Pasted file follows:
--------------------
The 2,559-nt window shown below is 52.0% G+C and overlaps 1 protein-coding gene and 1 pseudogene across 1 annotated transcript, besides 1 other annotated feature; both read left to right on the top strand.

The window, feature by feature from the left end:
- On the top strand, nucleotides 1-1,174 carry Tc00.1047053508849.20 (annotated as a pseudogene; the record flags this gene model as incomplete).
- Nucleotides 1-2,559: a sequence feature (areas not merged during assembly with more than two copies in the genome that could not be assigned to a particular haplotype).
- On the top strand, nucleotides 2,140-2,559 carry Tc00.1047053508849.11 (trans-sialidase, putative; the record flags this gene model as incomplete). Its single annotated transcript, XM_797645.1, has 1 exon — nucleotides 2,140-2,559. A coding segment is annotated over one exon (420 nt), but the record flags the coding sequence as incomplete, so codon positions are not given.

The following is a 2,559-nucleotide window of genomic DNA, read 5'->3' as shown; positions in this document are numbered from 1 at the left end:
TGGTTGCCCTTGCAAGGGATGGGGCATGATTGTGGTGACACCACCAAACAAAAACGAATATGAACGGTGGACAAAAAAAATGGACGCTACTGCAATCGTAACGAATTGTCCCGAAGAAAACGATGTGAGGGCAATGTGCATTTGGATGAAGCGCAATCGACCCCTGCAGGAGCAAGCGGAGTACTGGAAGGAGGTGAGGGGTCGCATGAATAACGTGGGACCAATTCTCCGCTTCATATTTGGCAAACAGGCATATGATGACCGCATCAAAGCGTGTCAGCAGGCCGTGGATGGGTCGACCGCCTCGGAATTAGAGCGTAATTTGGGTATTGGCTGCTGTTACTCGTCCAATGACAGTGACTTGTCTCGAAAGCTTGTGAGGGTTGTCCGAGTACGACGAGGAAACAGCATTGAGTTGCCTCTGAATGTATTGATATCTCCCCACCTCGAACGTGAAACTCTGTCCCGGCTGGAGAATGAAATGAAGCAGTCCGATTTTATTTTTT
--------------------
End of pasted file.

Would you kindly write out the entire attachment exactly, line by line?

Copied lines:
The 2,559-nt window shown below is 52.0% G+C and overlaps 1 protein-coding gene and 1 pseudogene across 1 annotated transcript, besides 1 other annotated feature; both read left to right on the top strand.

The window, feature by feature from the left end:
- On the top strand, nucleotides 1-1,174 carry Tc00.1047053508849.20 (annotated as a pseudogene; the record flags this gene model as incomplete).
- Nucleotides 1-2,559: a sequence feature (areas not merged during assembly with more than two copies in the genome that could not be assigned to a particular haplotype).
- On the top strand, nucleotides 2,140-2,559 carry Tc00.1047053508849.11 (trans-sialidase, putative; the record flags this gene model as incomplete). Its single annotated transcript, XM_797645.1, has 1 exon — nucleotides 2,140-2,559. A coding segment is annotated over one exon (420 nt), but the record flags the coding sequence as incomplete, so codon positions are not given.

The following is a 2,559-nucleotide window of genomic DNA, read 5'->3' as shown; positions in this document are numbered from 1 at the left end:
TGGTTGCCCTTGCAAGGGATGGGGCATGATTGTGGTGACACCACCAAACAAAAACGAATATGAACGGTGGACAAAAAAAATGGACGCTACTGCAATCGTAACGAATTGTCCCGAAGAAAACGATGTGAGGGCAATGTGCATTTGGATGAAGCGCAATCGACCCCTGCAGGAGCAAGCGGAGTACTGGAAGGAGGTGAGGGGTCGCATGAATAACGTGGGACCAATTCTCCGCTTCATATTTGGCAAACAGGCATATGATGACCGCATCAAAGCGTGTCAGCAGGCCGTGGATGGGTCGACCGCCTCGGAATTAGAGCGTAATTTGGGTATTGGCTGCTGTTACTCGTCCAATGACAGTGACTTGTCTCGAAAGCTTGTGAGGGTTGTCCGAGTACGACGAGGAAACAGCATTGAGTTGCCTCTGAATGTATTGATATCTCCCCACCTCGAACGTGAAACTCTGTCCCGGCTGGAGAATGAAATGAAGCAGTCCGATTTTATTTTTT